2018-08-16 / Front Page

Talent show turns 29 tonight

BY MATT WUNSCH


Jeffrey Gravdahl, a member of the Jamestown Everybody Chorus, auditions Sunday as a solo artist. The talent show is tonight at the recreation center. PHOTO BY ANDREA VON HOHENLEITEN Jeffrey Gravdahl, a member of the Jamestown Everybody Chorus, auditions Sunday as a solo artist. The talent show is tonight at the recreation center. PHOTO BY ANDREA VON HOHENLEITEN Judging by Sunday’s auditions, there will be a wealth of vocal talent on stage tonight during the 29th annual talent show.

Sponsored by the Jamestown Community Chorus, the fundraiser has provided local entertainers with a venue to showcase their talent in front of family, neighbors and crosstown friends since 1990. With performers from grammar school to the senior center, the acts have ranged from Yo-Yo Ma to yo-yo tricks. This year’s show is titled “Bayside Bonanza.”

“We have no idea who is go- ing to show up from year to year,” said B.J. Whitehouse, chorus director, prior to auditions. That roster wasn’t set until the second day of auditions, Tuesday, was through.


Following her performance with the Jamestown Everybody Chorus, May Morris sang a solo rendition of Toni Price’s “Swim Away” at her audition for tonight’s show. PHOTO BY ANDREA VON HOHENLEITEN Following her performance with the Jamestown Everybody Chorus, May Morris sang a solo rendition of Toni Price’s “Swim Away” at her audition for tonight’s show. PHOTO BY ANDREA VON HOHENLEITEN According to Whitehouse, the two-day audition process is nothing like television reality shows, including “American Idol.”

“Generally speaking, almost everyone makes it,” said Whitehouse, just before sitting down at the piano to lead the Jamestown Everybody Chorus through an animated performance of “I Won’t Grow Up.” “We are looking for a balance.”

Several members of that chorus also auditioned individually, including Jamestown resident May Morris, who breezed through a rendition of Toni Price’s “Swim Away.” Morris, a member of the community chorus since 1989, said singing a cappella differs greatly from the group experience.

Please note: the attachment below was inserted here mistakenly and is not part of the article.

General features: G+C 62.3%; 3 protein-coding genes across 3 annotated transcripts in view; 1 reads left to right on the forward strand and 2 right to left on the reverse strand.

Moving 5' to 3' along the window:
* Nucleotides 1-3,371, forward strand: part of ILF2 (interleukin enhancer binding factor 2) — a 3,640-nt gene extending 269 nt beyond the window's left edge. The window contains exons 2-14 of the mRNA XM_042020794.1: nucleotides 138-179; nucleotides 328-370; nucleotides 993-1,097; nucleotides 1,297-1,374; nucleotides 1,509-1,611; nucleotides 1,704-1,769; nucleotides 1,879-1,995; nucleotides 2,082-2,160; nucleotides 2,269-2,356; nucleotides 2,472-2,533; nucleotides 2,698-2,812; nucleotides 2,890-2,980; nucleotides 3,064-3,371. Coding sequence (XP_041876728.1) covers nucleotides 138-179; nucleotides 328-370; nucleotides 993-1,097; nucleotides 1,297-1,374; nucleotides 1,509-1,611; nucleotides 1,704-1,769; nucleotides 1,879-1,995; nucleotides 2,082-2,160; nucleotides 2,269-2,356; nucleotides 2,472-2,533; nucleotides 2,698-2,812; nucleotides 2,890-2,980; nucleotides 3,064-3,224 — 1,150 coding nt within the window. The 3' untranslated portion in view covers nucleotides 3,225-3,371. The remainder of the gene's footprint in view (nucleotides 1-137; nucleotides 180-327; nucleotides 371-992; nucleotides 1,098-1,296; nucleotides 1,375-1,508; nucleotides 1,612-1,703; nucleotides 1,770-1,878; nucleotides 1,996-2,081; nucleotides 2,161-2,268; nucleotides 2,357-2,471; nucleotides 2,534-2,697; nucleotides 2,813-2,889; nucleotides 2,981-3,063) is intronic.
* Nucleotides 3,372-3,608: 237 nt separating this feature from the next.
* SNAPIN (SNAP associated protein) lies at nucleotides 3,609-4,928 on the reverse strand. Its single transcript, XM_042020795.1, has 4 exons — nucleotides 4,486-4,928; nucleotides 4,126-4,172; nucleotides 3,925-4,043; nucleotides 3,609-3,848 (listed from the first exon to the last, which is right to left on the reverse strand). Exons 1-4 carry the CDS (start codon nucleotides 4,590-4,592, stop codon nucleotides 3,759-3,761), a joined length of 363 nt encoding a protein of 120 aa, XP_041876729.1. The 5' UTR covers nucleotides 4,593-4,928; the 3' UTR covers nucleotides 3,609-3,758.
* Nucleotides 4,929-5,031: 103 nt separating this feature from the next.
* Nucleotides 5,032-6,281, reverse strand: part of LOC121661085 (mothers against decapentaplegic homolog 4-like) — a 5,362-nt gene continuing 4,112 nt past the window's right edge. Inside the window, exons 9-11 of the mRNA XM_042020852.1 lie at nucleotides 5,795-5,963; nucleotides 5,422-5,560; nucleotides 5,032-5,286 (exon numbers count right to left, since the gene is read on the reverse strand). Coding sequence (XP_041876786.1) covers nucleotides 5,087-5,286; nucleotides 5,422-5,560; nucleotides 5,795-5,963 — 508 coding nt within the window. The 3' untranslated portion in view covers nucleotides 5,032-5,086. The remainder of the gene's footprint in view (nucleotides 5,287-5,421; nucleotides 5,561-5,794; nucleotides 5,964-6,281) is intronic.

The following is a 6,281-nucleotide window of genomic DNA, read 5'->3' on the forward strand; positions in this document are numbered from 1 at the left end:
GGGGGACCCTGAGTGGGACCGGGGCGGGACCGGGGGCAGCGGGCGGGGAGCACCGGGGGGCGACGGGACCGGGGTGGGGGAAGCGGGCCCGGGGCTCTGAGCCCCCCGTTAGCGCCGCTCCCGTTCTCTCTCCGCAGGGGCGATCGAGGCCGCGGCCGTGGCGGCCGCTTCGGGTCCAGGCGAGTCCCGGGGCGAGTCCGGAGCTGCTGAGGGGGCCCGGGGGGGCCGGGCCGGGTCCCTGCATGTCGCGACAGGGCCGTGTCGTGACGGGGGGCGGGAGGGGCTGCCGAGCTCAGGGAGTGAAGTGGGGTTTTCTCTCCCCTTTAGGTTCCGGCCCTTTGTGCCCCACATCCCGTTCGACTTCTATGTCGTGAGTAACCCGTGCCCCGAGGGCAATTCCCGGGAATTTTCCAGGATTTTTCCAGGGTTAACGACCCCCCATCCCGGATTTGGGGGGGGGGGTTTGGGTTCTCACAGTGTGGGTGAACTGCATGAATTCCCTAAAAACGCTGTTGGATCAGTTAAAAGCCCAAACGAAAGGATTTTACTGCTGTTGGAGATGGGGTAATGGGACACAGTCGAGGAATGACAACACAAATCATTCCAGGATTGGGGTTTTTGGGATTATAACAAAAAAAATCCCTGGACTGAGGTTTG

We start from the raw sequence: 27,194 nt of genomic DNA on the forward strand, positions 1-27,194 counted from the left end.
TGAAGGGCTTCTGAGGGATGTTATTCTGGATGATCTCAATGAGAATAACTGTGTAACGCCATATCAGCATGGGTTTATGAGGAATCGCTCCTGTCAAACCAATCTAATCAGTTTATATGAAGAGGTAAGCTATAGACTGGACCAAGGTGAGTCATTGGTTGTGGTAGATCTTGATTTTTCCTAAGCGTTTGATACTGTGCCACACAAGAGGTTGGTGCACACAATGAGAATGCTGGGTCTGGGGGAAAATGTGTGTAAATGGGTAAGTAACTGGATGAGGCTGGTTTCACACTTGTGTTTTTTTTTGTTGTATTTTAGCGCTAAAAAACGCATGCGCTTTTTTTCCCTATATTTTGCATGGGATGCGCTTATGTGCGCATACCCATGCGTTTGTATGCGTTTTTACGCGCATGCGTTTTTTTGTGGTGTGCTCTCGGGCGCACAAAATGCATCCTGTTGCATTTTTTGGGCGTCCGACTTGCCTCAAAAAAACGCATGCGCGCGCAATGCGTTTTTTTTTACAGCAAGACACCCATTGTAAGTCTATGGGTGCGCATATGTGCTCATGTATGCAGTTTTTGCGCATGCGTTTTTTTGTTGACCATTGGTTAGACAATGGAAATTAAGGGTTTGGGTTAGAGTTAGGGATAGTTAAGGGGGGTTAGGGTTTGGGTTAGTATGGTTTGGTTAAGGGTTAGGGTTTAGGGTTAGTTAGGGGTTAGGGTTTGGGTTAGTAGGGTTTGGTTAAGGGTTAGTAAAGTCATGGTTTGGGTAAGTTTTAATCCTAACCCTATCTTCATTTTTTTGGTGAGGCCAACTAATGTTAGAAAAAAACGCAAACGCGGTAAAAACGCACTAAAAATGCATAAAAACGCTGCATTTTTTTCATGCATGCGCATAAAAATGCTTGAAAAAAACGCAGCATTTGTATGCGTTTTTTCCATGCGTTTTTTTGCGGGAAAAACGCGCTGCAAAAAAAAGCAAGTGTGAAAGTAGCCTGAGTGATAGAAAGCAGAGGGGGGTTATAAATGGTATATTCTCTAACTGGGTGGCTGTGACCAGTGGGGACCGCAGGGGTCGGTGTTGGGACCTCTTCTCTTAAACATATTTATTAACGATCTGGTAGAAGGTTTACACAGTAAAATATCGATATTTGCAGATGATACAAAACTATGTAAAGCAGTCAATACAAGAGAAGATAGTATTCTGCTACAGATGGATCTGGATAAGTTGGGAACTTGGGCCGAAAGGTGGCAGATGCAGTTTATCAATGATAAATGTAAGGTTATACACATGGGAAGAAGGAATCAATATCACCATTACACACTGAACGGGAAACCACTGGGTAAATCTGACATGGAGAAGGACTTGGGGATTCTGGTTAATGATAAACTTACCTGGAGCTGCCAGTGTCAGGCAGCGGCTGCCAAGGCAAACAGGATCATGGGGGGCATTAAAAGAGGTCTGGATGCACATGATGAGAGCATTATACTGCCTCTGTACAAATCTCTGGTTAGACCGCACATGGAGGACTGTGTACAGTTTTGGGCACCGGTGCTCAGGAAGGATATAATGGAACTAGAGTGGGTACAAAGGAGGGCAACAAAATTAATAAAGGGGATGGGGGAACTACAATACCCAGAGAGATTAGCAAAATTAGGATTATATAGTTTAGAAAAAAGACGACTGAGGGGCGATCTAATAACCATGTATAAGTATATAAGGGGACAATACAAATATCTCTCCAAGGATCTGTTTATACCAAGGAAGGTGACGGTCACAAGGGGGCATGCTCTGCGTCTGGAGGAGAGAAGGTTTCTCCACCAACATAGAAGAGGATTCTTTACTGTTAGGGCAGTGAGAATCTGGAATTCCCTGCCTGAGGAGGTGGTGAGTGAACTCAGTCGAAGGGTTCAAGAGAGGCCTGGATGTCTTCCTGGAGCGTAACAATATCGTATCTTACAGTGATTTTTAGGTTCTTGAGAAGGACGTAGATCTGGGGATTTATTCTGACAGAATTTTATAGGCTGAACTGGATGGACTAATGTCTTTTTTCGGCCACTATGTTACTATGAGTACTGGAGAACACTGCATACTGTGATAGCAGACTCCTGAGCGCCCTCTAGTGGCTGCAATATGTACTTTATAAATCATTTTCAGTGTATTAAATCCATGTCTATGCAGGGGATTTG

“It’s scary,” she said. “When I am singing in a group, I try to think of the songs that we’re singing as this great, homemade present that we’re giving to the audience. So, I try to keep in mind that it’s not about me, it’s about the music. But it is kind of scary when it’s just me up there.”

Morris is a self-taught musician who credits Whitehouse with improving her vocals.

“Any training I’ve gotten is from people like B.J. who just sort of give you tips on how to use your voice,” she said.

Guitarist Philip Reilly was the only performer Sunday providing his own accompaniment. A frequent contributor to the talent show, he sang and strummed his way confidently through “Night Moves” by Bob Seeger. Whitehouse was quick to point out how much Reilly has developed as a musician throughout the years.

“Philip has really blossomed since becoming involved with this organization,” Whitehouse said. “I couldn’t be more proud of anyone than I am of Phillip and his parents.”

Closing out the first round of tryouts was Newport resident Jimmy Winters, who sang along to a prerecorded backing track of Lee Greenwood’s “God Bless the U.S.A.” Winters, a retired community officer with Newport Police Department, actively advocates for homeless Aquidneck Island residents.

As a vocalist, Winters said he gravitates toward singers like Greenwood, Tom Jones, Nat King Cole, Bruno Mars and Engelbert Humperdinck. His repertoire includes traditional arrangements of “Amazing Grace” and “The Star-Spangled Banner.”

“I sing with Larry Brown’s orchestra and also perform at local cafes and at funerals, weddings and special events,” he said.

Those special events include the talent show, and he will likely appear tonight for the fourth time.

“I like singing here in Jamestown,” he said. “It’s a great atmosphere.”

For Whitehouse, who will celebrate 30 years as director in 2019, the talent show is about variety, inclusion and uniqueness.

“We try to keep a balance between ages and different kinds of acts,” he said. “We’ve had jugglers, storytellers, magicians, dancers.”

As for the most memorable acts during his tenure, Whitehouse reminisced about a renowned yachting cinematographer who changed career paths late in life.

“One of my favorites was John Biddle, who at the ripe old age of 70-something decided he wanted to be a clown. So, we’ve had some unique acts over the years.”

The show beings at 7:30 tonight at the recreation center, 41 Conanicus Ave. The production also includes a raffle, with prizes including prepaid Visa cards worth $50, $100 and $150. Raffle tickets are $1 each, $5 for 6 or $10 for 15. Admission is $7. Senior citizens and children receive a $2 discount. There also is a family package for $20.

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